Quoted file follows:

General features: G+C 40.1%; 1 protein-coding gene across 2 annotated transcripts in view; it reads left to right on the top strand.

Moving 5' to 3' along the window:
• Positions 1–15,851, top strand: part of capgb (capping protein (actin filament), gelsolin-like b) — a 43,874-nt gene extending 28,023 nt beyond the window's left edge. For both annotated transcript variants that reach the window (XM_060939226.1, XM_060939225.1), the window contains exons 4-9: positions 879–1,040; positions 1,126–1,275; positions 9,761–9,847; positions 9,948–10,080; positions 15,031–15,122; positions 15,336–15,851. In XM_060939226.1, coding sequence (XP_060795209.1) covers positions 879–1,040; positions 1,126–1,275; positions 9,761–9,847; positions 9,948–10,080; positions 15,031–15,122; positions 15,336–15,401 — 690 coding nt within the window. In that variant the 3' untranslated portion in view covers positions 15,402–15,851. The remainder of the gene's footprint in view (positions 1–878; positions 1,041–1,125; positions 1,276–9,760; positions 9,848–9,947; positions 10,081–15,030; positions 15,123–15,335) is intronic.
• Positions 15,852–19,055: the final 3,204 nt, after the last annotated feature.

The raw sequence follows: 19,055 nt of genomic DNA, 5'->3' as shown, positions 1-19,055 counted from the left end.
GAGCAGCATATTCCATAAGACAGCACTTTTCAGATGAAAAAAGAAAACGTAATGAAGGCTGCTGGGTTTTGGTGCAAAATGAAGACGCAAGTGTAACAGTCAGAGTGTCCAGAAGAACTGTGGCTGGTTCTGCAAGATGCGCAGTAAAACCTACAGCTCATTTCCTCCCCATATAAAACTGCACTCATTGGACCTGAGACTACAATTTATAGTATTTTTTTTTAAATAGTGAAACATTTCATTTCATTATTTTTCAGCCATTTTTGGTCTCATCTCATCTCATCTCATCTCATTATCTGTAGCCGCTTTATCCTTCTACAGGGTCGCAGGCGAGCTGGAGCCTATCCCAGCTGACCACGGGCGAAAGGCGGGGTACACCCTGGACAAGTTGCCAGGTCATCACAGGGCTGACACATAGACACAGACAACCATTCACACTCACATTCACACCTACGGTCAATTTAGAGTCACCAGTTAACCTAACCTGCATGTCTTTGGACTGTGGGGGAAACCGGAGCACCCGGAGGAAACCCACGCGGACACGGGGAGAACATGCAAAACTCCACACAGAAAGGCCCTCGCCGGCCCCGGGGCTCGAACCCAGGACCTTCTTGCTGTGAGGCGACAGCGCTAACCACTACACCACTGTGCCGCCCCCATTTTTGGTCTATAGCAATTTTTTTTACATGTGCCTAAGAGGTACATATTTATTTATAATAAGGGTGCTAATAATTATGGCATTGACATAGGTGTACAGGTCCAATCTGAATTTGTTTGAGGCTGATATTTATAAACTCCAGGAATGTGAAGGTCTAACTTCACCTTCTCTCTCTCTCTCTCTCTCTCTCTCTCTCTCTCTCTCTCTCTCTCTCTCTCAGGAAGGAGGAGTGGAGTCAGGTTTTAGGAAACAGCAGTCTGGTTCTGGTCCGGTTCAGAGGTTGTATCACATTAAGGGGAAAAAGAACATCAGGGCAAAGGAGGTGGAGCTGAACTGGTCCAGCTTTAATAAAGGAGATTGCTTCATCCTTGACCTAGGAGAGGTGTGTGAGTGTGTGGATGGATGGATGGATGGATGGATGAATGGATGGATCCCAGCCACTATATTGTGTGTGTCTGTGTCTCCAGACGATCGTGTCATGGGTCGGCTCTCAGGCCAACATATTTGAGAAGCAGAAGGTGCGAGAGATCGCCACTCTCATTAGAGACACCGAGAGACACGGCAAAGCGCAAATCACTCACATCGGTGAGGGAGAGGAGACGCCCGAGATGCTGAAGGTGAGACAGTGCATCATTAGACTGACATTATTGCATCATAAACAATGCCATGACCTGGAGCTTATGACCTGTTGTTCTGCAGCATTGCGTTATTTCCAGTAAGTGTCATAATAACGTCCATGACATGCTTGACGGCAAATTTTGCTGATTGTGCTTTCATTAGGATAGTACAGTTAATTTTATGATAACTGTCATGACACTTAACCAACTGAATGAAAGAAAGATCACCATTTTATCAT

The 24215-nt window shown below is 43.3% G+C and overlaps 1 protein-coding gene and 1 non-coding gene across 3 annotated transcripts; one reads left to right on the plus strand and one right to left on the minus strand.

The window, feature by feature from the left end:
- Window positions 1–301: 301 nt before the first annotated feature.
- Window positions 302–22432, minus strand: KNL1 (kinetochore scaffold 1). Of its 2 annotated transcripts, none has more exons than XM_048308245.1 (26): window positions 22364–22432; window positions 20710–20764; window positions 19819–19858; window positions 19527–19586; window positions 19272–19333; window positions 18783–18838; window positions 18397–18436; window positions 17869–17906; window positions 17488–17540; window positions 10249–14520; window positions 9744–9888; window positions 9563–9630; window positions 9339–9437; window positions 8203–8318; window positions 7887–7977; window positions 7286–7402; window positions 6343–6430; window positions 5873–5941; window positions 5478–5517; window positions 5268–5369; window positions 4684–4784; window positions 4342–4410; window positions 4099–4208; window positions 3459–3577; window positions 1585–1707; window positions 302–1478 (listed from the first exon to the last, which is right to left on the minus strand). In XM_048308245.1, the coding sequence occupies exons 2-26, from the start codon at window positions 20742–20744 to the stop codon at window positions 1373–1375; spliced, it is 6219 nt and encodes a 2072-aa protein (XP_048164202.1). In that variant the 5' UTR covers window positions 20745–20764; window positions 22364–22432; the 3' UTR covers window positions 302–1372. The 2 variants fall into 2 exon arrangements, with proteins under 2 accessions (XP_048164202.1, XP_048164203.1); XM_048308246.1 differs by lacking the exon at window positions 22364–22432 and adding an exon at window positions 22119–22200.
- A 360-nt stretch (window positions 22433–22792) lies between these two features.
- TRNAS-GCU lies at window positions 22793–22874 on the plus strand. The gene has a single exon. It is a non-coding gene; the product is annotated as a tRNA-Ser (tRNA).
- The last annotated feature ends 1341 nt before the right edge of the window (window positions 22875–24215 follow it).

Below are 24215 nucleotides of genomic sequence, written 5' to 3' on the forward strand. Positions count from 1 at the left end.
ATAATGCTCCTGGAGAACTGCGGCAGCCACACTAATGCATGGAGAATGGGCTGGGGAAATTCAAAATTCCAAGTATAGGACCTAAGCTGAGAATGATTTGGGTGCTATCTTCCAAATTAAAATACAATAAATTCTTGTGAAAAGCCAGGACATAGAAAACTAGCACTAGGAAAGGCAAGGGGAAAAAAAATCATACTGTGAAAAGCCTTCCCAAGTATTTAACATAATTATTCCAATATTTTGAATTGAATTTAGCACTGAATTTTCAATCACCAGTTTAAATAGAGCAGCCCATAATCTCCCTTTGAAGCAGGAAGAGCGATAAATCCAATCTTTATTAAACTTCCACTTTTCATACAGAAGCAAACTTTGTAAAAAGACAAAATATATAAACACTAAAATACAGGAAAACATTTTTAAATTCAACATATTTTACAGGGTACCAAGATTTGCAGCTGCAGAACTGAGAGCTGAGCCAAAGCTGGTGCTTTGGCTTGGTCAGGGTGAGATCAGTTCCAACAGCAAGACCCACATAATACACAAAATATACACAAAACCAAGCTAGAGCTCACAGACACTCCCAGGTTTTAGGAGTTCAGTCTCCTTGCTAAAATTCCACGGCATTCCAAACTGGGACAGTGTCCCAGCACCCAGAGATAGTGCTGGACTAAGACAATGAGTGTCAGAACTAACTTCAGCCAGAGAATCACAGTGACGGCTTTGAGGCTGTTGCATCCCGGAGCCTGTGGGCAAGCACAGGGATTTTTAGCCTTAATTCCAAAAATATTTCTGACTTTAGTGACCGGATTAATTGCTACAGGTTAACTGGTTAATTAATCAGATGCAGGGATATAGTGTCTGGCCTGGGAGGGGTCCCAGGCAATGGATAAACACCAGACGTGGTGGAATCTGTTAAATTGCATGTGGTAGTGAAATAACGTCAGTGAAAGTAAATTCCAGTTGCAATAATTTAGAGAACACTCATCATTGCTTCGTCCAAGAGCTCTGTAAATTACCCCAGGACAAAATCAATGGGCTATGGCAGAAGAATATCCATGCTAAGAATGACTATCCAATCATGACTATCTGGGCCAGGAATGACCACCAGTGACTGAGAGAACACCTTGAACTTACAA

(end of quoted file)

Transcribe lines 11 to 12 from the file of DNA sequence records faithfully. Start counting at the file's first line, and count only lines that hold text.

- A 360-nt stretch (window positions 22433–22792) lies between these two features.
- TRNAS-GCU lies at window positions 22793–22874 on the plus strand. The gene has a single exon. It is a non-coding gene; the product is annotated as a tRNA-Ser (tRNA).